If the amount of music being uploaded to Spotify grows at the same rate as the number of creators on Spotify – and Daniel Ek is right in his forecast – then by 2025, some 375,000 new tracks will be being flung up on Spotify every day.

That’s approximately 137 million new tracks every year.

Fyi: There are around 38 million minutes in the average human life – including sleep – according to United Nations estimates.



Now we come to a crucial question: How many of the 8 million creators on Spotify today are actually making any proper money from the service?

This question was answered by Dawn Ostroff, Spotify’s Chief Content Officer and Advertising Business Officer, at the ‘Stream On’ event.

Furthering the idea that the pool of artists earning good money from Spotify keeps widening, Ostroff revealed that 90% of streams on Spotify today are shared between 57,000 artists – a number “that has quadrupled in just six years”.

Considering that Daniel Ek confirmed on Monday that Spotify paid out over $5 billion to music rights-holders in 2020, this seems to be very good news for the average artist.

However, further numbers from Ostroff were less reassuring for your par-level musician.

“Over the last four years, the number of recording artists whose catalogs generated more than $1 million a year [was] more than 800… [The] number generating more than $100,000 a year? [over] 7,500 artists.”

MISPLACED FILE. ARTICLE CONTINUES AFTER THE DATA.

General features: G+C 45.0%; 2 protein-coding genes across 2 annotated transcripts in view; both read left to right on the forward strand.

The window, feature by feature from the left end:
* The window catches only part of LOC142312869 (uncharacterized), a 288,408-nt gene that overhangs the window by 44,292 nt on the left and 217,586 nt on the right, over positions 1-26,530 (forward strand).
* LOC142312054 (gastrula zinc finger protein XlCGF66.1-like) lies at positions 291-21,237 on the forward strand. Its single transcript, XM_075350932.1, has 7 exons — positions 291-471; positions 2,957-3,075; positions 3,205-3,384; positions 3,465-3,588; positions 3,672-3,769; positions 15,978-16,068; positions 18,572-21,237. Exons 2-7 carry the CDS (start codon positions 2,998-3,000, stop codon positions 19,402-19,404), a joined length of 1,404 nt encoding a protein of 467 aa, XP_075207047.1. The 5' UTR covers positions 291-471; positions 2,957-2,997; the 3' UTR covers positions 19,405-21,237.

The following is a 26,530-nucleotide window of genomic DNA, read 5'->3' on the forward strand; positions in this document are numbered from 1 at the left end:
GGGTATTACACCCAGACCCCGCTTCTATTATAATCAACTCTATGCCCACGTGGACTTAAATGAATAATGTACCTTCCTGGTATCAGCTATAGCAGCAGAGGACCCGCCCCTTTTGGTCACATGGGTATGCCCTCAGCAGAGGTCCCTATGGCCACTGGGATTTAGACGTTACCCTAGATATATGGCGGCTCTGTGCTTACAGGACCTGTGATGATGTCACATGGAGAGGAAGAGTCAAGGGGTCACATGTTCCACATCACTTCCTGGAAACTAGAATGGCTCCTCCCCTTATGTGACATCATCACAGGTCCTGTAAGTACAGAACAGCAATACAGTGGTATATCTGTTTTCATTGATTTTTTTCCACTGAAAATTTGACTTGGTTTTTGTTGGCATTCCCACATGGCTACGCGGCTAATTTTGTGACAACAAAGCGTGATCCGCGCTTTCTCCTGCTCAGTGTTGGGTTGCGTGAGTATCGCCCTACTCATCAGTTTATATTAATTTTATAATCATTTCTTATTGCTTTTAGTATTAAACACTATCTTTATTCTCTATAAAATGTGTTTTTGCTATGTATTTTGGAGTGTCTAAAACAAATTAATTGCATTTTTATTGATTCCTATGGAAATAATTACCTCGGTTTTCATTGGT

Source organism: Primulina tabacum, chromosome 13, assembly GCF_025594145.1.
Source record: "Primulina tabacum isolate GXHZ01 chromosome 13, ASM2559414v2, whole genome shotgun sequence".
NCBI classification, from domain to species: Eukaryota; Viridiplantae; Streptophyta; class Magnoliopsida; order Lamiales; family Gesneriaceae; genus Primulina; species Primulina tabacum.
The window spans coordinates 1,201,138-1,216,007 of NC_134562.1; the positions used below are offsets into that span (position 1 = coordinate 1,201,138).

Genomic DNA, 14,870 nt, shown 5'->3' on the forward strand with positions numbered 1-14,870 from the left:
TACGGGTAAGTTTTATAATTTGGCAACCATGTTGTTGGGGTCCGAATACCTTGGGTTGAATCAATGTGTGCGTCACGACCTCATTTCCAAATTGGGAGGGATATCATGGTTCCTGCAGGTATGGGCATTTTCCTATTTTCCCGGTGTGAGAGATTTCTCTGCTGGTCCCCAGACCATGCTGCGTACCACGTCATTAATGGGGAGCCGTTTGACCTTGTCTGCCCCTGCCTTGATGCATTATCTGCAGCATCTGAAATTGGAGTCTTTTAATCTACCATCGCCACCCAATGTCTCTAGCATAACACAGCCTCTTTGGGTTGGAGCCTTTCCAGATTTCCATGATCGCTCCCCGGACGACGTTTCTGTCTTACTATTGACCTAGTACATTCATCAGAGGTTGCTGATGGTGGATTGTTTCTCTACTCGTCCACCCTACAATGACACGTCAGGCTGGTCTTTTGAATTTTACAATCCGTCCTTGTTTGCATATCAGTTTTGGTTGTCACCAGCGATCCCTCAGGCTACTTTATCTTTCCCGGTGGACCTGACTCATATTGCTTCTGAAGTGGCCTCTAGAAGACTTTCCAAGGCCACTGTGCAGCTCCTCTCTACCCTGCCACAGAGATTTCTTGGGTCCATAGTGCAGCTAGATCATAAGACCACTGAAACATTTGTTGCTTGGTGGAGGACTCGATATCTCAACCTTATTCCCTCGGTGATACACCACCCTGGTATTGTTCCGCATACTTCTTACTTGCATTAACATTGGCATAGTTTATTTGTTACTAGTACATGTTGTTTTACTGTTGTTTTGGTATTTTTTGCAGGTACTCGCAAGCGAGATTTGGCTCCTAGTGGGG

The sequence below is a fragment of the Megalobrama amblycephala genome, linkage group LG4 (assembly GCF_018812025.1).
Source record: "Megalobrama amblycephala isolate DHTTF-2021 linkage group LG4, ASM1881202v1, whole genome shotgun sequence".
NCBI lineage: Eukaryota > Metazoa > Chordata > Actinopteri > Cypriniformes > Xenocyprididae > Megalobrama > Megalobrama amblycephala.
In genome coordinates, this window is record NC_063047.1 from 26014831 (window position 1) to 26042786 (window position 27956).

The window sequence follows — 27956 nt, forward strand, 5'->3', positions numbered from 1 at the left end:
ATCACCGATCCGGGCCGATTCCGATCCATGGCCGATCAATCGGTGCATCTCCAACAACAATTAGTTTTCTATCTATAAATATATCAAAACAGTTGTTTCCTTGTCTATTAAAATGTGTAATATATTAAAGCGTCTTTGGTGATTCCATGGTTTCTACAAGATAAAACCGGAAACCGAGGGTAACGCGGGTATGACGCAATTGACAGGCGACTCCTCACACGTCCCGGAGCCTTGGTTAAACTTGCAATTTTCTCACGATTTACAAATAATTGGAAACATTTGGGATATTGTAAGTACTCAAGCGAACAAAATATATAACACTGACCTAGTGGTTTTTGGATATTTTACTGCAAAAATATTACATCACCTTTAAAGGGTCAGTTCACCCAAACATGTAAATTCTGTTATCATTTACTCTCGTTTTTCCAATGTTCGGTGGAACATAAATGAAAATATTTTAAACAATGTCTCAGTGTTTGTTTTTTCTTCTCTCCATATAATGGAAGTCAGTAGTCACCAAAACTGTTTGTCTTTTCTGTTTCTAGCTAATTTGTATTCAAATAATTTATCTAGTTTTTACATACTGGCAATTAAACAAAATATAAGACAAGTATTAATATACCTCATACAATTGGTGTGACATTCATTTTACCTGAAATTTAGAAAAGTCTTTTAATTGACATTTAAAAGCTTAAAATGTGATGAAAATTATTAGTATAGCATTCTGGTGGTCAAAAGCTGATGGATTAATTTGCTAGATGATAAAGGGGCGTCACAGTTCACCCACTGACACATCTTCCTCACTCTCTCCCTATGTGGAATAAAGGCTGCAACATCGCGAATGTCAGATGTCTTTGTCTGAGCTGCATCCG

Dawn Ostroff, Spotify

“Over the last four years, the number of recording artists whose catalogs generated more than $1 million a year [from Spotify] across recording and publishing is up over 82% to more than 800 artists,” confirmed Ostroff, adding: “[The] number generating more than $100,000 a year? That’s up 79% to more than 7,500 artists.”

To rephrase the vital bit there: Around 7,500 artists have generated over $100,000 per annum from Spotify at some stage within the last four years.

It doesn’t take a mathematician to point out that 7,500 is both a significant number of artists… and a long way off 8 million.

In fact, these numbers mean an individual artist’s chance of generating over $100,000 on Spotify this year (i.e. as one of the 7,500 people within those 8 million creators) is… 0.094%.



Breaking into the hallowed “1%” is a struggle that artists have long accepted as part and parcel of becoming a star.

But breaking into the 10% of the 1%?

In a world of 60,000 daily track uploads, those are the crazily steep odds facing any artist with dreams of making bank on Spotify in 2021.


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The MBW Review is supported by Instrumental, which powers online scouting for A&R and talent teams within the music industry. Their leading scouting platform applies AI processes to Spotify and social data to unearth the fastest growing artists and tracks each day. Get in touch with the Instrumental team to find out how they can help power your scouting efforts.Music Business Worldwide